Novartis copy of Amgen arthritis drug highly similar: FDA staff
Novartis AG's cheaper version of Amgen Inc's blockbuster arthritis drug Enbrel is highly similar in potency and safety to the original, according to a review by Food and Drug Administration staff.
The review, posted on the FDA's website, comes two days ahead of a meeting of outside advisers who will discuss the drug and recommend whether it should be approved.
The FDA is not obliged to follow the recommendations of its advisory panels but typically does so.
Enbrel is an injected biologic drug made from living cells. Biologics are more complex than traditional pills and cannot be copied with precision. Copies are therefore called biosimilars, not generics.
Enbrel was approved in 1998 and generated more than $5 billion in U.S. sales last year. It works by blocking a protein known as tumor necrosis factor, or TNF, and is approved for a number of conditions, including rheumatoid arthritis, psoriasis and psoriatic arthritis.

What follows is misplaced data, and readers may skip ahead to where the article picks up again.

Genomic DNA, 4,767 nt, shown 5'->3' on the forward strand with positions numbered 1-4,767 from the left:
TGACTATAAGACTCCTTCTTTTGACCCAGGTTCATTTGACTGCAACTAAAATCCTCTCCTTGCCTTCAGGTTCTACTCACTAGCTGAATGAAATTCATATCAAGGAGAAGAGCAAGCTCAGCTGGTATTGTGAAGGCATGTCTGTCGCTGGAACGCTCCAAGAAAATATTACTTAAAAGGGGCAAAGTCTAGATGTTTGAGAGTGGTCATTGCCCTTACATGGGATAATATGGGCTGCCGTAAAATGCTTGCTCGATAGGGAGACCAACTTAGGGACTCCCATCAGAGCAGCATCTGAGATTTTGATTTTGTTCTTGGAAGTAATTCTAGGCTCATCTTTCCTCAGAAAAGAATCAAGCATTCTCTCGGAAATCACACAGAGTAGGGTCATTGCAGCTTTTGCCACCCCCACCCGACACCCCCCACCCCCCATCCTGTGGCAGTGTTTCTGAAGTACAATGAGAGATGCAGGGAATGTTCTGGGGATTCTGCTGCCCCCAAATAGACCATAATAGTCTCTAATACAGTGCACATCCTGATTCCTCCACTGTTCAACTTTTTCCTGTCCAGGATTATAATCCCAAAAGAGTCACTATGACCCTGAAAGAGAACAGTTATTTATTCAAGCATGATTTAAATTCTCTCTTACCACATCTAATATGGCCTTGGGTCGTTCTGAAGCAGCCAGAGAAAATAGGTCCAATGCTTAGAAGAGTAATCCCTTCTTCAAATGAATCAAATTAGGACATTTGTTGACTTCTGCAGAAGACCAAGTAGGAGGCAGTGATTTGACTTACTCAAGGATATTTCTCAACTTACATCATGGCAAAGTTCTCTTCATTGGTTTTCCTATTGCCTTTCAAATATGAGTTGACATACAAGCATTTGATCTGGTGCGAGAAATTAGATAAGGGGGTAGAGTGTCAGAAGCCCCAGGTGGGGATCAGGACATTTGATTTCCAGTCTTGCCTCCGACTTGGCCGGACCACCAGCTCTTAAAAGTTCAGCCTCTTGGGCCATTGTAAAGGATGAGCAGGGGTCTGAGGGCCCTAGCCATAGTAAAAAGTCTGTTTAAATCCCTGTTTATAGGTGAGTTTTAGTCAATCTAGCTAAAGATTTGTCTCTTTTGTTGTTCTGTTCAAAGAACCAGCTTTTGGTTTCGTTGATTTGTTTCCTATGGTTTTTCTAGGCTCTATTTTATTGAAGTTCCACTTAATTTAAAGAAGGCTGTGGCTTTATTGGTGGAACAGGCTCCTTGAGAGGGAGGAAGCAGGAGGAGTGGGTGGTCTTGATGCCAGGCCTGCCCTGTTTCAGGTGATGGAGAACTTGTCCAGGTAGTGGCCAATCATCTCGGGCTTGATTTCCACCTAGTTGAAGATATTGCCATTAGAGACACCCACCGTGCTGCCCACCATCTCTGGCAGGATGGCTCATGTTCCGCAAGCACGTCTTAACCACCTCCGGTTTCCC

Novartis, through its generic drug division Sandoz, is seeking U.S. approval for the same indications. The FDA review found there were no clinically meaningful differences between the two drugs in the studied condition of psoriasis.
The review found that the company had also provided an extensive data package to address scientific considerations to support biosimilarity to other conditions for which Enbrel is approved.
Dr. Joan Von Feldt, president of the American College of Rheumatology, cautioned in a statement against approving biosimilars for conditions for which they have not been studied and urged the FDA to provide clinical data from biosimilars on the drug's label.
It could be some time before the drug reaches the market even if approved. Amgen has filed suit against Sandoz, claiming the company is "piggybacking on the fruits" of their research efforts.
Ironically, the same panel on Tuesday will discuss whether the FDA should approve Amgen's biosimilar version of AbbVie's TNF-inhibitor Humira, which generated U.S. sales last year of more than $8 billion.
In FDA documents posted on Friday, staff reviewers found Amgen's version to be highly similar to Humira in treating rheumatoid arthritis, plaque psoriasis and other conditions.
In this instance, Amgen is in a legal battle with Abbvie, which claims its patents protect Humira against U.S. competition until at least 2022.
Novartis is the first to seek U.S. approval for a biosimilar to Enbrel. In January, Biogen Inc and Samsung Bioepis received European approval for their Enbrel biosimilar.